City by the Sea tries to do with McAlary's article what Dog Day Afternoon did with the P.F. Kluge and Thomas Moore article that inspired it. But the end product in this case is not near as affective as Sidney Lumet's 1973 masterpiece. Part of the reason is that City by the Sea screenwriter Ken Hixon hasn't enough belief in the true story the film is purporting to be. What was in reality a drama that tried to understand familial lives in the cutthroat world of Long Beach has now become an inarticulate police drama that pits father against son instead of allowing their unusual relationship to run the show.

The film does use the estrangement between Vincent (De Niro) and Joey LaMarca (Franco) that began when the father walked out on his wife (LuPone) and child. However, much of the drama has been muted by trying to place Vincent into the criminal investigation for Joey. This was a case that captured a reader's attention because of the dynamics to its history, but the possibility of a father serving in a police force after his son (which didn't happen -- Vincent had already retired when the case came to the Long Island police). For heaven's sake, Joey LaMarca intentionally murdered James Winston, but the filmmakers want Joey to seem sympathetically by making it an accidental killing of a drug dealer.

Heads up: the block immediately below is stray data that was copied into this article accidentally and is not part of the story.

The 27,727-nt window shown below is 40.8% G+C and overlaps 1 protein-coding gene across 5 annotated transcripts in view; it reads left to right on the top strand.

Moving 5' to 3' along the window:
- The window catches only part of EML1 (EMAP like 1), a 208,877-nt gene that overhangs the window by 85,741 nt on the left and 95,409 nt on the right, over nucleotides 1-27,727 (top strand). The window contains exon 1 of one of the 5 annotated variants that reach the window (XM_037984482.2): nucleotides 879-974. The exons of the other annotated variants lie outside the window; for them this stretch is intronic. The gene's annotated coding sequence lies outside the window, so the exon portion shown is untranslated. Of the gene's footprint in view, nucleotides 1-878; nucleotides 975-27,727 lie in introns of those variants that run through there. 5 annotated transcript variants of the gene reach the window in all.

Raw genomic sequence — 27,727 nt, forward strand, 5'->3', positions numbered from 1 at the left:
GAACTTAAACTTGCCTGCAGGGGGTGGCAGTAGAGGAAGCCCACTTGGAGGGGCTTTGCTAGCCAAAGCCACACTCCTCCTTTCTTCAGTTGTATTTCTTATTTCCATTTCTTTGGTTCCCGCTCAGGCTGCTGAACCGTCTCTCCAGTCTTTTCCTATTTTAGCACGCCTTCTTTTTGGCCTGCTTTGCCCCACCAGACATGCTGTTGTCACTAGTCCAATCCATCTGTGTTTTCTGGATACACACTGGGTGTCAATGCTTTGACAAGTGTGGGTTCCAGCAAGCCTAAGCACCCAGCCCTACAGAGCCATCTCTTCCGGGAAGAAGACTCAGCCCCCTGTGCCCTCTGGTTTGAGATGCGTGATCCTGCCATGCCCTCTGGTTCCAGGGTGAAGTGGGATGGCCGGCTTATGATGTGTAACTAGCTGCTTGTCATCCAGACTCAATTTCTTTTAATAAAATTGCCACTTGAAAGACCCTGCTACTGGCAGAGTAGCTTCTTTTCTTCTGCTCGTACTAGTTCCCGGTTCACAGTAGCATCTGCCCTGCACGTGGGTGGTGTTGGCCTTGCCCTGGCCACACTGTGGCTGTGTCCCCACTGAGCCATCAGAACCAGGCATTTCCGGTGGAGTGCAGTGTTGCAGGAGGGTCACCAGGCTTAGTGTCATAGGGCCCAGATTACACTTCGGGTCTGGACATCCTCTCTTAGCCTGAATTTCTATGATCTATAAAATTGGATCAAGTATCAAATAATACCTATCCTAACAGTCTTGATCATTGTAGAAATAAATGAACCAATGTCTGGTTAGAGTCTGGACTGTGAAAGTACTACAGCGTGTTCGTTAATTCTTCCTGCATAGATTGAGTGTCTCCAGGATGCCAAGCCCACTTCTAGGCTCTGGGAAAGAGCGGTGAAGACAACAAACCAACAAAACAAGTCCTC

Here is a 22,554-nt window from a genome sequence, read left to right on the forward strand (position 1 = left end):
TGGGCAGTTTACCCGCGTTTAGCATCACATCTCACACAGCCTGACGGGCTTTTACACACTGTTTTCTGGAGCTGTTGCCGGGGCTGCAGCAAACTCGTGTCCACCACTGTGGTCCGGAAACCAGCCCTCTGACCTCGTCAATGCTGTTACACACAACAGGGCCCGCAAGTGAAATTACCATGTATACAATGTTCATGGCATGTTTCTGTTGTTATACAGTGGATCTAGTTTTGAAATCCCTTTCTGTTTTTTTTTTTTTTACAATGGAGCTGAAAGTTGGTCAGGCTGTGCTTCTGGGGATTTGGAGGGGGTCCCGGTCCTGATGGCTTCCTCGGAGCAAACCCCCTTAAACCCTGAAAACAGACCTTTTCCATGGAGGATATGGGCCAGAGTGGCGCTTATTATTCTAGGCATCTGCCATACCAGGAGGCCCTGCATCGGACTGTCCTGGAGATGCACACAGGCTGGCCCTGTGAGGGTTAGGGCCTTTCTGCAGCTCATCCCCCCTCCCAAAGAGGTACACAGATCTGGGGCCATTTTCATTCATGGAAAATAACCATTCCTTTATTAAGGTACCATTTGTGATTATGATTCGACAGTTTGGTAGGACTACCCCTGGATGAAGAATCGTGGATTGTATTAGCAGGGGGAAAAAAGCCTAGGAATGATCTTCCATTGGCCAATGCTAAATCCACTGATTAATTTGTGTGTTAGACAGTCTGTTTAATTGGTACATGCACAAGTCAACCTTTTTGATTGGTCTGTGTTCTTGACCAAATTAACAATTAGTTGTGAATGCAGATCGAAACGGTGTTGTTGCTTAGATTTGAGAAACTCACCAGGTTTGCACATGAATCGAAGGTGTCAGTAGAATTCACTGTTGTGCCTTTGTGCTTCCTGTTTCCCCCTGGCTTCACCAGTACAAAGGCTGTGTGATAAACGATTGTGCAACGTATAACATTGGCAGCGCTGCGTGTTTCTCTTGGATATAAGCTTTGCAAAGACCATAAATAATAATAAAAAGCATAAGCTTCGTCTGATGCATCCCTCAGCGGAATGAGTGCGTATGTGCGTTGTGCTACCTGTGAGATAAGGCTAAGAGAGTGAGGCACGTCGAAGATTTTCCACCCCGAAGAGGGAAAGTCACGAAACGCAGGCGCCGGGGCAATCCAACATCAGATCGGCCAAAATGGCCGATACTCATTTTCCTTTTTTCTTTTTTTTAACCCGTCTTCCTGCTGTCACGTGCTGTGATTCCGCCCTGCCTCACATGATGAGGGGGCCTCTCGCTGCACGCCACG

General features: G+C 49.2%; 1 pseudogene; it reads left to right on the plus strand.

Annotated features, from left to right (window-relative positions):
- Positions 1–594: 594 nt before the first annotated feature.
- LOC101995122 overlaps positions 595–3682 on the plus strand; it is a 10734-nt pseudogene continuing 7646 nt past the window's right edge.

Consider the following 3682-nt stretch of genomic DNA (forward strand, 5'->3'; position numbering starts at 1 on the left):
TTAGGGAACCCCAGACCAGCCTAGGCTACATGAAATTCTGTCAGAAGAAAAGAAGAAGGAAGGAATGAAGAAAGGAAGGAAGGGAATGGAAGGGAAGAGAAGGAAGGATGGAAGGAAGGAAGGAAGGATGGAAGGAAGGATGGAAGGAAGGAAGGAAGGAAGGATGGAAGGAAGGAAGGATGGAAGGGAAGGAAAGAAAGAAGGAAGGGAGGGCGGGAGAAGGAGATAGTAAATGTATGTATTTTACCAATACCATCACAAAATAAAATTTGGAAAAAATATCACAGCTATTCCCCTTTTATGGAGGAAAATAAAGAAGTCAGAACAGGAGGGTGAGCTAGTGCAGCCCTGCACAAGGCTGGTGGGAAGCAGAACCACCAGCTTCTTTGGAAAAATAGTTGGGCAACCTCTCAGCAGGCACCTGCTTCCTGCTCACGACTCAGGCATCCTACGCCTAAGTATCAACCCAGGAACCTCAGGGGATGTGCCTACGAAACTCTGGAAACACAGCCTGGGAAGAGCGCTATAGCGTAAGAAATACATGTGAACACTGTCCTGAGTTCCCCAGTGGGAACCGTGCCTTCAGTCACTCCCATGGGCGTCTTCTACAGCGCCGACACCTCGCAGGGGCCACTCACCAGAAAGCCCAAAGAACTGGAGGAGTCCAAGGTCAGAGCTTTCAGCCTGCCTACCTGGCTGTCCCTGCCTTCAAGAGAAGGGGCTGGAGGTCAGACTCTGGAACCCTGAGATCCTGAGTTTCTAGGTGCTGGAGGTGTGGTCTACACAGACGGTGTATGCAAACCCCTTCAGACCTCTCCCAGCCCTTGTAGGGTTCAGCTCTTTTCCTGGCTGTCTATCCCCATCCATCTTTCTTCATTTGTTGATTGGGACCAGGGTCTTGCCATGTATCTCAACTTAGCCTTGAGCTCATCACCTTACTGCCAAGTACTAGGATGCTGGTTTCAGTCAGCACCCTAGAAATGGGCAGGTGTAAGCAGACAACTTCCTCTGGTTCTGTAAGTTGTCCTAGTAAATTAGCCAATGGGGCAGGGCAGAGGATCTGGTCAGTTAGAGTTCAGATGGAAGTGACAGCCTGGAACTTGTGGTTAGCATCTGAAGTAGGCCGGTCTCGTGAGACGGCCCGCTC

Even the story of Angelo LaMarco is so lightly brushed over that the main thrust of McAlary's article is lost within the movie meant to recreate it. Instead, Hixon felt more at home working with hackneyed characters and story elements that are blatant additions for the sake of moving the story along. These trappings would not be so damaging were they not so clichéd and uninteresting. This is a movie that adds the overzealous media, a smarmy drug lord (Forsythe), a portly police partner (Dzundza), a sharp new detective (Mount), and a smart lover (McDormand). So clichéd are these characters that two of the performers (Dzundza and McDormand) have played them many times before in more successful movies (including Basic Instinct and Wonder Boys, respectively).